November 19th 2012
By: Sayer Ji & Tania Melkonian
Food has lost its story. Stripped of context, meaning, and reduced to its
molecular composition, ancient recipes for health and joy long to be recovered.
Recipes are ancient prescriptions for health, loved and labored into being by our ancestors. Responding to necessity and a primordial desire to experience pleasure and satiety while doing so, those who came before us perfected their edible relationship to their land and their culture. The result: codified combinations of nutrients, tastes, smells, modes of preparation and sourcing, which we know as recipes, and without which we would not be here, alive today reflecting on the subject.
If food, as Hippocrates said, is medicine, knowing and applying the proper dose and combinations – the recipe – will make the difference between a food, a dish, being healing or harmful. In this sense, recipes are prescriptions. In fact, the first literal use of the word 'recipe' was in the 1580's when for the French it meant (and still means) medical prescriptions. Handed down initially through oral tradition, recipes contain information no less fundamental to our well-being and survival, than the DNA within our genome.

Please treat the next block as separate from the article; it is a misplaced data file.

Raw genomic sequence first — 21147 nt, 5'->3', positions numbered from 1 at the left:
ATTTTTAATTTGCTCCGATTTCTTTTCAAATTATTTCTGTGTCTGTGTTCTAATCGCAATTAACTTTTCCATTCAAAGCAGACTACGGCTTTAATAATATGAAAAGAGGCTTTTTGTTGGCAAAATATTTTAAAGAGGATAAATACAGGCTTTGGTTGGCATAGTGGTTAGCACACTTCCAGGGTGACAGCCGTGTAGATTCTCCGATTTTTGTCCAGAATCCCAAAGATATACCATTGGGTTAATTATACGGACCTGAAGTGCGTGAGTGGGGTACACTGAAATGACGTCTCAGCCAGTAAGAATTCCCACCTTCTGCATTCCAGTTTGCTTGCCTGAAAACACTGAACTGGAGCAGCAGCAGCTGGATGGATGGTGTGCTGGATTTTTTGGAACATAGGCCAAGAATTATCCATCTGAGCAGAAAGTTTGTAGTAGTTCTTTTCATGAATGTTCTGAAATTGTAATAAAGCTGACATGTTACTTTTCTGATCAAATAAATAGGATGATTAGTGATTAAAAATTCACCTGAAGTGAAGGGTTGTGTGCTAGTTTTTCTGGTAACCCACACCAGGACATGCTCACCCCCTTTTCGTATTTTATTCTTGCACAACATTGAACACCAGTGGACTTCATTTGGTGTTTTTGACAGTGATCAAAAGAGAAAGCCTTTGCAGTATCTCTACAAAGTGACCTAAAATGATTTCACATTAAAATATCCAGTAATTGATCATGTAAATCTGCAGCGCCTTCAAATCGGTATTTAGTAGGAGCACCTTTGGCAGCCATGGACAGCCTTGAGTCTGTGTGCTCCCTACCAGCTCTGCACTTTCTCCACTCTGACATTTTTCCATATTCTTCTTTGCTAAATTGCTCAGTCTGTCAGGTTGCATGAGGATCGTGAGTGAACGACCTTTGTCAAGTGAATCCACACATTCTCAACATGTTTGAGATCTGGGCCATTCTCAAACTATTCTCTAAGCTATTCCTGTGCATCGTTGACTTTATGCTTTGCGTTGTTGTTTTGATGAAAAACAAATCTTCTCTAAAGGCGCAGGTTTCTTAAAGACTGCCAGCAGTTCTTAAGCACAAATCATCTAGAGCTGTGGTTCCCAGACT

Recipes provide a set of instructions from our generational predecessors explaining with just enough specificity what ingredients and combinations are required to nourish our bodies, but open-ended enough to guarantee creativity and variation based on individual and regional preference (For example, there is no universally correct molecular weight for a "pinch" of salt ). Generally speaking, for a recipe to live on past its conceptual life, it must continue to produce pleasure on the palate and ensure deep, authentic nourishment. In fact, a good meal will poignantly activate all the senses, reminding us through the enjoyment of food, that embodiment itself is not just a physical thing. As C.S. Lewis said "You don't have a soul. You are a soul. You have a body."